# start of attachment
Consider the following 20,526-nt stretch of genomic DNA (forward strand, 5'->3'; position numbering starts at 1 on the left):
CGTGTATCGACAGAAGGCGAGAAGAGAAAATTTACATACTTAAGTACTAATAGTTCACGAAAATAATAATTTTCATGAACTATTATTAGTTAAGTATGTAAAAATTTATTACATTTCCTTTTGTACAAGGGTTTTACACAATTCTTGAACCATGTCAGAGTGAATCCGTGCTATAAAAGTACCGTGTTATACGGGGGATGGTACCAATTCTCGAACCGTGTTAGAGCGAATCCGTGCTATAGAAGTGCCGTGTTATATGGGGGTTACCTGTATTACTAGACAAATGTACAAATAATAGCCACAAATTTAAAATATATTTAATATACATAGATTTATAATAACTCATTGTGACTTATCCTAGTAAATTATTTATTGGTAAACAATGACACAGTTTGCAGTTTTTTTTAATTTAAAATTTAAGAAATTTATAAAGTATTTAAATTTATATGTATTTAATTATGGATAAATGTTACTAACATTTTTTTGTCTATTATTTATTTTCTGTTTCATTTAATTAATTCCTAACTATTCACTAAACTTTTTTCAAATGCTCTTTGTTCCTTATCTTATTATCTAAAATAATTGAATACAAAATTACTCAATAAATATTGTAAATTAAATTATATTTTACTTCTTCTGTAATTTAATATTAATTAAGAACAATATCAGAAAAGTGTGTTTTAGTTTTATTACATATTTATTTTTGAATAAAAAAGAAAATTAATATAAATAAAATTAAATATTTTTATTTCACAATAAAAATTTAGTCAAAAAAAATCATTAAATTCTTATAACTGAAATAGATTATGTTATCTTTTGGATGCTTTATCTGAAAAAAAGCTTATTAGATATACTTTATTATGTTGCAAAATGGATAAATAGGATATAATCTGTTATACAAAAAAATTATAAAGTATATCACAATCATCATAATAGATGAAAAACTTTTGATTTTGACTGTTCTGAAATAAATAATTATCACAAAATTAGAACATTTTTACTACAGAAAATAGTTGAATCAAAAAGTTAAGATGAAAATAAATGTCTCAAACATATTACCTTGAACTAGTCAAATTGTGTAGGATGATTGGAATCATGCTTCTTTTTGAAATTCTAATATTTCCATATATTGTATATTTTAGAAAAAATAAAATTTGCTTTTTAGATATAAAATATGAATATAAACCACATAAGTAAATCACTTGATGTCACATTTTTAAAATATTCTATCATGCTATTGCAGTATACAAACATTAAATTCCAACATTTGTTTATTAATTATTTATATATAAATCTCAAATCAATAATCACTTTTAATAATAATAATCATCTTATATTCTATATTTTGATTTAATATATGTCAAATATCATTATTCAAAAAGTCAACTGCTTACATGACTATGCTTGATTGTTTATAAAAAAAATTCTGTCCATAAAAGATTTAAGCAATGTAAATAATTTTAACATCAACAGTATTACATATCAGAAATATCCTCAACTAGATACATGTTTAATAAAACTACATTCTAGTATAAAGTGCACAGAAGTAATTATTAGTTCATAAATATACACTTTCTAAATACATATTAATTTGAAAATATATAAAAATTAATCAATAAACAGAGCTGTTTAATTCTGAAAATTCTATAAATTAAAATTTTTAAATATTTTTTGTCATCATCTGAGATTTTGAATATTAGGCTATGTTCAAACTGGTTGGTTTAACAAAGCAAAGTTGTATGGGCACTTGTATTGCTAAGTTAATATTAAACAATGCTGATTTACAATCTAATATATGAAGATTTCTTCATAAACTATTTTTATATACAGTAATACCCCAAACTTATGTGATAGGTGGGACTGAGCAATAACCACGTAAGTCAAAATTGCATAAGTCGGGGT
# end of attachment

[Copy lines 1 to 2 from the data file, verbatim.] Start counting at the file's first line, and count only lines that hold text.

Consider the following 20,526-nt stretch of genomic DNA (forward strand, 5'->3'; position numbering starts at 1 on the left):
CGTGTATCGACAGAAGGCGAGAAGAGAAAATTTACATACTTAAGTACTAATAGTTCACGAAAATAATAATTTTCATGAACTATTATTAGTTAAGTATGTAAAAATTTATTACATTTCCTTTTGTACAAGGGTTTTACACAATTCTTGAACCATGTCAGAGTGAATCCGTGCTATAAAAGTACCGTGTTATACGGGGGATGGTACCAATTCTCGAACCGTGTTAGAGCGAATCCGTGCTATAGAAGTGCCGTGTTATATGGGGGTTACCTGTATTACTAGACAAATGTACAAATAATAGCCACAAATTTAAAATATATTTAATATACATAGATTTATAATAACTCATTGTGACTTATCCTAGTAAATTATTTATTGGTAAACAATGACACAGTTTGCAGTTTTTTTTAATTTAAAATTTAAGAAATTTATAAAGTATTTAAATTTATATGTATTTAATTATGGATAAATGTTACTAACATTTTTTTGTCTATTATTTATTTTCTGTTTCATTTAATTAATTCCTAACTATTCACTAAACTTTTTTCAAATGCTCTTTGTTCCTTATCTTATTATCTAAAATAATTGAATACAAAATTACTCAATAAATATTGTAAATTAAATTATATTTTACTTCTTCTGTAATTTAATATTAATTAAGAACAATATCAGAAAAGTGTGTTTTAGTTTTATTACATATTTATTTTTGAATAAAAAAGAAAATTAATATAAATAAAATTAAATATTTTTATTTCACAATAAAAATTTAGTCAAAAAAAATCATTAAATTCTTATAACTGAAATAGATTATGTTATCTTTTGGATGCTTTATCTGAAAAAAAGCTTATTAGATATACTTTATTATGTTGCAAAATGGATAAATAGGATATAATCTGTTATACAAAAAAATTATAAAGTATATCACAATCATCATAATAGATGAAAAACTTTTGATTTTGACTGTTCTGAAATAAATAATTATCACAAAATTAGAACATTTTTACTACAGAAAATAGTTGAATCAAAAAGTTAAGATGAAAATAAATGTCTCAAACATATTACCTTGAACTAGTCAAATTGTGTAGGATGATTGGAATCATGCTTCTTTTTGAAATTCTAATATTTCCATATATTGTATATTTTAGAAAAAATAAAATTTGCTTTTTAGATATAAAATATGAATATAAACCACATAAGTAAATCACTTGATGTCACATTTTTAAAATATTCTATCATGCTATTGCAGTATACAAACATTAAATTCCAACATTTGTTTATTAATTATTTATATATAAATCTCAAATCAATAATCACTTTTAATAATAATAATCATCTTATATTCTATATTTTGATTTAATATATGTCAAATATCATTATTCAAAAAGTCAACTGCTTACATGACTATGCTTGATTGTTTATAAAAAAAATTCTGTCCATAAAAGATTTAAGCAATGTAAATAATTTTAACATCAACAGTATTACATATCAGAAATATCCTCAACTAGATACATGTTTAATAAAACTACATTCTAGTATAAAGTGCACAGAAGTAATTATTAGTTCATAAATATACACTTTCTAAATACATATTAATTTGAAAATATATAAAAATTAATCAATAAACAGAGCTGTTTAATTCTGAAAATTCTATAAATTAAAATTTTTAAATATTTTTTGTCATCATCTGAGATTTTGAATATTAGGCTATGTTCAAACTGGTTGGTTTAACAAAGCAAAGTTGTATGGGCACTTGTATTGCTAAGTTAATATTAAACAATGCTGATTTACAATCTAATATATGAAGATTTCTTCATAAACTATTTTTATATACAGTAATACCCCAAACTTATGTGATAGGTGGGACTGAGCAATAACCACGTAAGTCAAAATTGCATAAGTCGGGGT